Well, I wish I'd seen this discussion back when your originally posted it. I regret that I couldn't reply sooner.
I encountered this problem in my own Delaunay Triangulation (triangle mesh) implementation, including the special case of a triangle with a fictitious vertex.
I think your best solution would be to simply implement your own contains method from scratch. First off, none of the standard polygon classes are going to understand the idea of a fictitious vertex (for everyone else: triangles with fictitious vertices are often used in Delaunay Triangulations to handle the region outside the bounds of the triangle mesh). Second off, because the triangle has special properties (it's always a convex polygon, it has a fixed number of sides), it's easy to code a custom contains() method. For example, simply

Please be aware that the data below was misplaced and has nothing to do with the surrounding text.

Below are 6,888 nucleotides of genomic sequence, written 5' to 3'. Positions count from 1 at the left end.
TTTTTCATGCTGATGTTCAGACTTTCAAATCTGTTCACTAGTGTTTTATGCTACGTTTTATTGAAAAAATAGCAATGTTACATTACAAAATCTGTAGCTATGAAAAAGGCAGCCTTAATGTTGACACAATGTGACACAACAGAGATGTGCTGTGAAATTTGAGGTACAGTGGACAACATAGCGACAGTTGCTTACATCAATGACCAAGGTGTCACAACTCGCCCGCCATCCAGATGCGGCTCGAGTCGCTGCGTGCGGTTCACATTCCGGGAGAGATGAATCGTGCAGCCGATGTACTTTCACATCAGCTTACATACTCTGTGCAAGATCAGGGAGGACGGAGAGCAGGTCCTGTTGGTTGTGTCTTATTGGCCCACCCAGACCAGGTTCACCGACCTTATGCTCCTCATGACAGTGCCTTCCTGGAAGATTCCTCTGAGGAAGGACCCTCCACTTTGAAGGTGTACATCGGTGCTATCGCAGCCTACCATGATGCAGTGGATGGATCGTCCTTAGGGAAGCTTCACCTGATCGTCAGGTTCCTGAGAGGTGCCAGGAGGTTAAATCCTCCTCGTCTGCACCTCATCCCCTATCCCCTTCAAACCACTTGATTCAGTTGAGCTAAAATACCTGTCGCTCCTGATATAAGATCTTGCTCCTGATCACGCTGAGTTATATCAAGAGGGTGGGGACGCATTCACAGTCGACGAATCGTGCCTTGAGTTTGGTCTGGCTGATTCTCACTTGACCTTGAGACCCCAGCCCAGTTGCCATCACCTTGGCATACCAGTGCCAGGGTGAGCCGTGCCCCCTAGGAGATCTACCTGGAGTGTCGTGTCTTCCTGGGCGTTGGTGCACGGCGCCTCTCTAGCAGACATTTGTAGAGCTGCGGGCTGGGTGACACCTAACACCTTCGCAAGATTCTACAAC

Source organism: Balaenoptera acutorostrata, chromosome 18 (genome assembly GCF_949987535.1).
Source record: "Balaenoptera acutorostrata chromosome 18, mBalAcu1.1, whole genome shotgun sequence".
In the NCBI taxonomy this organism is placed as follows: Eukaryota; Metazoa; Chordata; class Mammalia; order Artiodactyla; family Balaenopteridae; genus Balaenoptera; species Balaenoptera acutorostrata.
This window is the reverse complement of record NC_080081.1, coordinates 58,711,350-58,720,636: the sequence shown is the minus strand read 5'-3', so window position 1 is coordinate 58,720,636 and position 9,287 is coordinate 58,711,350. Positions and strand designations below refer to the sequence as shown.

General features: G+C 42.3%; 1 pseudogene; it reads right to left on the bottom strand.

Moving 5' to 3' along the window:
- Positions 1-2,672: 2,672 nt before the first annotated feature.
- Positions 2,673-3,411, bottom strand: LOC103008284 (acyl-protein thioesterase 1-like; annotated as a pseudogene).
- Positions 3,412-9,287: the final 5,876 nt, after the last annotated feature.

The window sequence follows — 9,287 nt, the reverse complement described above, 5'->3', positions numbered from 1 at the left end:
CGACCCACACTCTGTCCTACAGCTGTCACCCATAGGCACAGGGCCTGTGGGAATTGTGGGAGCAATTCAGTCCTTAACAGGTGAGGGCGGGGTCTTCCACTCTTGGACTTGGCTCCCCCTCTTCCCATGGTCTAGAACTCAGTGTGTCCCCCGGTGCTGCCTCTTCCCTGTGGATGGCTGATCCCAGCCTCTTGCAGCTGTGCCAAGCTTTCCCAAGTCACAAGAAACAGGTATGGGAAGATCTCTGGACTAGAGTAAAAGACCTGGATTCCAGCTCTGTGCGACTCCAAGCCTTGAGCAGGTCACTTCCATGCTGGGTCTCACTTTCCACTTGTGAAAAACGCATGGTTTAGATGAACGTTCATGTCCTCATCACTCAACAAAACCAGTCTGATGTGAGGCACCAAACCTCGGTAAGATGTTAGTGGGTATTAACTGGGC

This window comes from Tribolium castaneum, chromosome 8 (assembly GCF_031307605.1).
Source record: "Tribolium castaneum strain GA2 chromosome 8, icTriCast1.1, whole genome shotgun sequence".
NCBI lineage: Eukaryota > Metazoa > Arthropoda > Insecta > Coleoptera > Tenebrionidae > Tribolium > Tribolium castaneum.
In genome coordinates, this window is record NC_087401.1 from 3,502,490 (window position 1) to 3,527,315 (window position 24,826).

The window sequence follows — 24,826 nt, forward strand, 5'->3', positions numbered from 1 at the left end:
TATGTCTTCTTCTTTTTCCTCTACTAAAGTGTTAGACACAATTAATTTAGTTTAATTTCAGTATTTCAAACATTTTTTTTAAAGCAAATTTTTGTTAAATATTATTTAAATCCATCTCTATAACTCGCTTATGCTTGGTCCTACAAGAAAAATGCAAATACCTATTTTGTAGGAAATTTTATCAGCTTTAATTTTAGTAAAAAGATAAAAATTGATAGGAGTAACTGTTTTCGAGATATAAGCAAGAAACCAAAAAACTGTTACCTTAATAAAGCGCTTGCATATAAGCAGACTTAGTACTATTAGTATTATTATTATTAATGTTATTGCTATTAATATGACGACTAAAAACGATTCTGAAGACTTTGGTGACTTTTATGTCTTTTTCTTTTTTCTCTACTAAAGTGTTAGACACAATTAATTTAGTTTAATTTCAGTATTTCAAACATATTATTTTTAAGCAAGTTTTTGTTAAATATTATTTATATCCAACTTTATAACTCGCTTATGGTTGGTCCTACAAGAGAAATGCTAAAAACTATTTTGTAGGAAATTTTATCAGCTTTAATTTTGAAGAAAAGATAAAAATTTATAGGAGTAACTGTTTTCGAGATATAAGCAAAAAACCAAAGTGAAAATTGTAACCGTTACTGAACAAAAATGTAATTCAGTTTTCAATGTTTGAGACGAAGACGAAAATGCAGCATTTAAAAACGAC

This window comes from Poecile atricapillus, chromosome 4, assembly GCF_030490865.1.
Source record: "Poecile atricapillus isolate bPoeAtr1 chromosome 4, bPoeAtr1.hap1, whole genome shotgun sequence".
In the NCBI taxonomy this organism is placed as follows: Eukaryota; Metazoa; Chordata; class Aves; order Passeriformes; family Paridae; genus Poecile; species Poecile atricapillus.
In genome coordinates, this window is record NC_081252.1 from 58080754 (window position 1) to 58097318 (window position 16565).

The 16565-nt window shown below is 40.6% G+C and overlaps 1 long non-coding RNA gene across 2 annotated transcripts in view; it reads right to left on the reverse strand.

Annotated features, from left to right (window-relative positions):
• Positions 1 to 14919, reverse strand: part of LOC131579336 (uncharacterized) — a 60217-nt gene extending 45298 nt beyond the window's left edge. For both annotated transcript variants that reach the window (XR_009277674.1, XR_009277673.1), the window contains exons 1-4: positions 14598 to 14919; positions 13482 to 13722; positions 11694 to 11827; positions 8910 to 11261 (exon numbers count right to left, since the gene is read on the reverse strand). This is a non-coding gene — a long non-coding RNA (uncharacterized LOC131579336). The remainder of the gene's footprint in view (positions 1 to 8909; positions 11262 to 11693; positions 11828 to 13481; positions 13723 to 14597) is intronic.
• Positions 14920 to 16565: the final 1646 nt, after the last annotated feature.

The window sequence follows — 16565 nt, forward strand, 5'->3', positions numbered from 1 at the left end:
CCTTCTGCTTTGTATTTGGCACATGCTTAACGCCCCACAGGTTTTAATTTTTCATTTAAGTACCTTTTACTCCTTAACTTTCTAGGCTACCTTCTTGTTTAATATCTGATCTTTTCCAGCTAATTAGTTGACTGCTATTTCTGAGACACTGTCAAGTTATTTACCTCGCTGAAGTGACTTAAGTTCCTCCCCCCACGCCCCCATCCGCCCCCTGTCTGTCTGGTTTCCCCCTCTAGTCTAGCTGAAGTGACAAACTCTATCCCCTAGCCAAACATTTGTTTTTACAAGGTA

test a point against each edge to see if it is on the left or right side of the edge. If you know that the triangle is oriented counterclockwise, then an inside point must lie to the left of each edge (always left or always right, a mix means the point is exterior). If the triangle is clockwise, the point must be to the right. And if you don't know the orientation, just recall that the inside point must be on the same side of each edge. In the case of your fictitious triangle test, you would perform the left/right-side test for the true edge and then try dropping the point down to the edge line to see if lies within the segment. Of course, there are complicating factors in this because an exterior point could lie in the pie-shaped wedge between two exterior border segments.
If you look at the GeometricOperations class in the
Tinfour Project you will find some code related to this computation. In Tinfour, all the triangles are always oriented counterclockwise, so you would have to make adjustments for your own logic.